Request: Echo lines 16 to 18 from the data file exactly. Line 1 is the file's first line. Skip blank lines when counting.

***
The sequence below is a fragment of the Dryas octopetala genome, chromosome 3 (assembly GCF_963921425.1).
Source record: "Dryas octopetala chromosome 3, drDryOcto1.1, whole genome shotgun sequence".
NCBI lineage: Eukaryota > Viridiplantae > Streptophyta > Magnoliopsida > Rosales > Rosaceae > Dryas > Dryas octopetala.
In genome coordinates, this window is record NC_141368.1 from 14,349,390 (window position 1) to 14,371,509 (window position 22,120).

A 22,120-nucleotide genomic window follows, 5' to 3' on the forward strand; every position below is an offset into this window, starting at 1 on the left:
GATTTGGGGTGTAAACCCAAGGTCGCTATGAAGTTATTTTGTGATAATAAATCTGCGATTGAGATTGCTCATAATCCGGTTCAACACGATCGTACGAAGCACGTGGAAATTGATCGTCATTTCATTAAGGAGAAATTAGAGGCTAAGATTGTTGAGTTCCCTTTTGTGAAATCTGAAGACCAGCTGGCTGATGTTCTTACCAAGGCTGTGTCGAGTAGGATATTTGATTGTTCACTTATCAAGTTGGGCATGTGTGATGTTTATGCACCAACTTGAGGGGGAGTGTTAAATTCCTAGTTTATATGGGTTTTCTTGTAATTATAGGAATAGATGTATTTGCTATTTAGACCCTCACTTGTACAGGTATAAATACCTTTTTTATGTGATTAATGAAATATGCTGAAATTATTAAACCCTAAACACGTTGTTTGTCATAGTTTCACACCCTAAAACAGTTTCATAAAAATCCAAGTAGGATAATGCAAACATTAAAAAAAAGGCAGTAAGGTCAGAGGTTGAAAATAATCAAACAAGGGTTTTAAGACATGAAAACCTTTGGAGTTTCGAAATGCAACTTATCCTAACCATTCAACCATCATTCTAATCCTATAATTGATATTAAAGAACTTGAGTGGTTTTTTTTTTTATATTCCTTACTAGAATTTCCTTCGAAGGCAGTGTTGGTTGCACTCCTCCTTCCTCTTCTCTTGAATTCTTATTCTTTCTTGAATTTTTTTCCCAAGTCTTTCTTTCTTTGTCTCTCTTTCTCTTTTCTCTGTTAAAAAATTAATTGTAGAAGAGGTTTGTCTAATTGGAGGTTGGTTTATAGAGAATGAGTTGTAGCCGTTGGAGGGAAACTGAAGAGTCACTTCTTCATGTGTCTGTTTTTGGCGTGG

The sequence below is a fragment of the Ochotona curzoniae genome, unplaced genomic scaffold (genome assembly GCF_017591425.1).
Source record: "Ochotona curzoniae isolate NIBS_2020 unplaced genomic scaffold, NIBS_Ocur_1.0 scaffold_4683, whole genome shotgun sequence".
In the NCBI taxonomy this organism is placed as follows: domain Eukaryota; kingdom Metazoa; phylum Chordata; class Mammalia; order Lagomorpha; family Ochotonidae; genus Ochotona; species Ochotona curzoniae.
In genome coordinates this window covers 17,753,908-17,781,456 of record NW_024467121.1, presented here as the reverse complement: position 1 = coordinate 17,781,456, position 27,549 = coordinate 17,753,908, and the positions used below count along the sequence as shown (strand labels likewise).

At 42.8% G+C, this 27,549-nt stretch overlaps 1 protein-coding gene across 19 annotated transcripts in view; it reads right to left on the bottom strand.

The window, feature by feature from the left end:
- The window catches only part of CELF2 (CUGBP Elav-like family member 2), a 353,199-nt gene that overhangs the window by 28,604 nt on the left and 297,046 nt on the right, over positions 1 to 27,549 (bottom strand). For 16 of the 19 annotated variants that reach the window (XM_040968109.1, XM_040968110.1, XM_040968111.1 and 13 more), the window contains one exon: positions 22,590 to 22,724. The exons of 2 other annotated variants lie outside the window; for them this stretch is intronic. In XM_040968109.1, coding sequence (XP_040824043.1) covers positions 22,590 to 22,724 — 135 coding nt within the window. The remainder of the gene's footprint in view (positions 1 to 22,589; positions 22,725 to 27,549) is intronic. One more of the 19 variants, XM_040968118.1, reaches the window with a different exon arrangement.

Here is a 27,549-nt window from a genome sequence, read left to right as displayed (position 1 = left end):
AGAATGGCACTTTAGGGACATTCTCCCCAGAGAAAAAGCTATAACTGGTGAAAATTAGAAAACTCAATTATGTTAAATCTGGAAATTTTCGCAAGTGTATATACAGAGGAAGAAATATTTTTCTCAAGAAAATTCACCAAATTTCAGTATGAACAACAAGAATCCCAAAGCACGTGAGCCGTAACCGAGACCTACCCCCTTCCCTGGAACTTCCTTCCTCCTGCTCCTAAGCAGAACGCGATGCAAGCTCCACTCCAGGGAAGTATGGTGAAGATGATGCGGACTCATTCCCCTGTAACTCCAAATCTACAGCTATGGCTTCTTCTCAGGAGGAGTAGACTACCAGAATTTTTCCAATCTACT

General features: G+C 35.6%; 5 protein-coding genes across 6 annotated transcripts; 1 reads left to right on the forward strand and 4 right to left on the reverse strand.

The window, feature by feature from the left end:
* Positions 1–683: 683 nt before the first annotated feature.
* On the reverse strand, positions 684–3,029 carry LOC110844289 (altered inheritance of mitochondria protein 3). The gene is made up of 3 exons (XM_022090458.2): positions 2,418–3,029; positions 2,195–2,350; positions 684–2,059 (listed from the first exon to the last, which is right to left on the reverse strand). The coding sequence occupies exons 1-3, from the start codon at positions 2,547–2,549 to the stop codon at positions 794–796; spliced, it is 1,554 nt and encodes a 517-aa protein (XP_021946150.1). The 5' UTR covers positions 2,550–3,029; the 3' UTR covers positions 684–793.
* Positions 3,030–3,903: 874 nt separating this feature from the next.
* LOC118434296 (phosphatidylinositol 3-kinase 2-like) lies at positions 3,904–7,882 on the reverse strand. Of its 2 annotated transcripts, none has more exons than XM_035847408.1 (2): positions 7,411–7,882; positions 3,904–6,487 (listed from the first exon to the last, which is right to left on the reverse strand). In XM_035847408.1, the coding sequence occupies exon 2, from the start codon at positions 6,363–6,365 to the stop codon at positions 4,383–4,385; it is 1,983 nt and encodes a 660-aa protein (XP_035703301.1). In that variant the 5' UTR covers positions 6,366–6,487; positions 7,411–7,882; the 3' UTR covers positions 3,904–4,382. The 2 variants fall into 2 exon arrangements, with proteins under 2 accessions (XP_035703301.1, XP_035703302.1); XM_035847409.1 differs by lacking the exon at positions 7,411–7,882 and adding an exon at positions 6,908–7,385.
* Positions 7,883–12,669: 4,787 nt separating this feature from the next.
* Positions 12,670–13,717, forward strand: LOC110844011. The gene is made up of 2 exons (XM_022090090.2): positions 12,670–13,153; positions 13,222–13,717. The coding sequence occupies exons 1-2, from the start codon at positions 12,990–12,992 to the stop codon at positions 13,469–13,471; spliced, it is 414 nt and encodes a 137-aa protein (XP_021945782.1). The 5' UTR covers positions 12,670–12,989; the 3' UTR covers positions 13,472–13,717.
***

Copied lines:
General features: G+C 35.6%; 5 protein-coding genes across 6 annotated transcripts; 1 reads left to right on the forward strand and 4 right to left on the reverse strand.

The window, feature by feature from the left end:
* Positions 1–683: 683 nt before the first annotated feature.